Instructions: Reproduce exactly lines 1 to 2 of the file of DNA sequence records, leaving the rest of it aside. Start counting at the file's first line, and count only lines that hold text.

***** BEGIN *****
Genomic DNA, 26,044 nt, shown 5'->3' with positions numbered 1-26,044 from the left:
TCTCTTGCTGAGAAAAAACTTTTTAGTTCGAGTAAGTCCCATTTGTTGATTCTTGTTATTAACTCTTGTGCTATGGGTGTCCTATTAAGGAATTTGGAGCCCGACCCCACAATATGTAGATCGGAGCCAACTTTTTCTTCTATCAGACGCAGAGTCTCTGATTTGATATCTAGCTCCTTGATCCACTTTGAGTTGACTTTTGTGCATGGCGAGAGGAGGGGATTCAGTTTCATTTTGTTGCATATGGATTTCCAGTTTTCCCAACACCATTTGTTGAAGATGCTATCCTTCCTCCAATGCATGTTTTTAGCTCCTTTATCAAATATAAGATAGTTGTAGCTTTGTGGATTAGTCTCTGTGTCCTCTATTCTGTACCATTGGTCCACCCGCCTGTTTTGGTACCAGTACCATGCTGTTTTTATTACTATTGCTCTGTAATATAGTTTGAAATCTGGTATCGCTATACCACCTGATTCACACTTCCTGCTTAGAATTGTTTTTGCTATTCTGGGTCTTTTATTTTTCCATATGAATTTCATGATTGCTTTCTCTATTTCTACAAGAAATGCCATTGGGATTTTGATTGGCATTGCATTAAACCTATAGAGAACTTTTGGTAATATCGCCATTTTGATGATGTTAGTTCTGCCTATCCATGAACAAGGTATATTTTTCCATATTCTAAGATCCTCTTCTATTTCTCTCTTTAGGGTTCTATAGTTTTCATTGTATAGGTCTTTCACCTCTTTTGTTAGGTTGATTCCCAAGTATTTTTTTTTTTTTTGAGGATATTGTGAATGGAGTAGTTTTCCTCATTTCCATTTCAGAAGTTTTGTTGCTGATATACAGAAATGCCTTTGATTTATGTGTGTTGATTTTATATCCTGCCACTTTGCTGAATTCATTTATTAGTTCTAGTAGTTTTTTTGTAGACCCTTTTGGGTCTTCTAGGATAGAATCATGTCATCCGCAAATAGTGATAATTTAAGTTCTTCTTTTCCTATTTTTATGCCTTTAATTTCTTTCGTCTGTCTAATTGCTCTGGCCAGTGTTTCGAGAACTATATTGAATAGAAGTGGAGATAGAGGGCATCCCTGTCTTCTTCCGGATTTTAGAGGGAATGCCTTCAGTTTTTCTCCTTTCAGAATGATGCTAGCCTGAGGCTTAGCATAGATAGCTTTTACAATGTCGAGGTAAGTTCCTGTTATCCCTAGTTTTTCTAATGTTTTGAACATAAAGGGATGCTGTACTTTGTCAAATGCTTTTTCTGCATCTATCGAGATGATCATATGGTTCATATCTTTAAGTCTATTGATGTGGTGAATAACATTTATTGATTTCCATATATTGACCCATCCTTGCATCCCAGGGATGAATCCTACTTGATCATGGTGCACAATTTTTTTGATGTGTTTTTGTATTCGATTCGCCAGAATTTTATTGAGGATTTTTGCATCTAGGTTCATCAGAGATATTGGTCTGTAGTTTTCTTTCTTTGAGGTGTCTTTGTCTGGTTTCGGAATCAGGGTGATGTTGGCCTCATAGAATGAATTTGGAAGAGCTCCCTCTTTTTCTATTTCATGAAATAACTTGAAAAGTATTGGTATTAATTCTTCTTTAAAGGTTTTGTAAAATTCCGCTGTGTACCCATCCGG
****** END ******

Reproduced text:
Genomic DNA, 26,044 nt, shown 5'->3' with positions numbered 1-26,044 from the left:
TCTCTTGCTGAGAAAAAACTTTTTAGTTCGAGTAAGTCCCATTTGTTGATTCTTGTTATTAACTCTTGTGCTATGGGTGTCCTATTAAGGAATTTGGAGCCCGACCCCACAATATGTAGATCGGAGCCAACTTTTTCTTCTATCAGACGCAGAGTCTCTGATTTGATATCTAGCTCCTTGATCCACTTTGAGTTGACTTTTGTGCATGGCGAGAGGAGGGGATTCAGTTTCATTTTGTTGCATATGGATTTCCAGTTTTCCCAACACCATTTGTTGAAGATGCTATCCTTCCTCCAATGCATGTTTTTAGCTCCTTTATCAAATATAAGATAGTTGTAGCTTTGTGGATTAGTCTCTGTGTCCTCTATTCTGTACCATTGGTCCACCCGCCTGTTTTGGTACCAGTACCATGCTGTTTTTATTACTATTGCTCTGTAATATAGTTTGAAATCTGGTATCGCTATACCACCTGATTCACACTTCCTGCTTAGAATTGTTTTTGCTATTCTGGGTCTTTTATTTTTCCATATGAATTTCATGATTGCTTTCTCTATTTCTACAAGAAATGCCATTGGGATTTTGATTGGCATTGCATTAAACCTATAGAGAACTTTTGGTAATATCGCCATTTTGATGATGTTAGTTCTGCCTATCCATGAACAAGGTATATTTTTCCATATTCTAAGATCCTCTTCTATTTCTCTCTTTAGGGTTCTATAGTTTTCATTGTATAGGTCTTTCACCTCTTTTGTTAGGTTGATTCCCAAGTATTTTTTTTTTTTTTGAGGATATTGTGAATGGAGTAGTTTTCCTCATTTCCATTTCAGAAGTTTTGTTGCTGATATACAGAAATGCCTTTGATTTATGTGTGTTGATTTTATATCCTGCCACTTTGCTGAATTCATTTATTAGTTCTAGTAGTTTTTTTGTAGACCCTTTTGGGTCTTCTAGGATAGAATCATGTCATCCGCAAATAGTGATAATTTAAGTTCTTCTTTTCCTATTTTTATGCCTTTAATTTCTTTCGTCTGTCTAATTGCTCTGGCCAGTGTTTCGAGAACTATATTGAATAGAAGTGGAGATAGAGGGCATCCCTGTCTTCTTCCGGATTTTAGAGGGAATGCCTTCAGTTTTTCTCCTTTCAGAATGATGCTAGCCTGAGGCTTAGCATAGATAGCTTTTACAATGTCGAGGTAAGTTCCTGTTATCCCTAGTTTTTCTAATGTTTTGAACATAAAGGGATGCTGTACTTTGTCAAATGCTTTTTCTGCATCTATCGAGATGATCATATGGTTCATATCTTTAAGTCTATTGATGTGGTGAATAACATTTATTGATTTCCATATATTGACCCATCCTTGCATCCCAGGGATGAATCCTACTTGATCATGGTGCACAATTTTTTTGATGTGTTTTTGTATTCGATTCGCCAGAATTTTATTGAGGATTTTTGCATCTAGGTTCATCAGAGATATTGGTCTGTAGTTTTCTTTCTTTGAGGTGTCTTTGTCTGGTTTCGGAATCAGGGTGATGTTGGCCTCATAGAATGAATTTGGAAGAGCTCCCTCTTTTTCTATTTCATGAAATAACTTGAAAAGTATTGGTATTAATTCTTCTTTAAAGGTTTTGTAAAATTCCGCTGTGTACCCATCCGG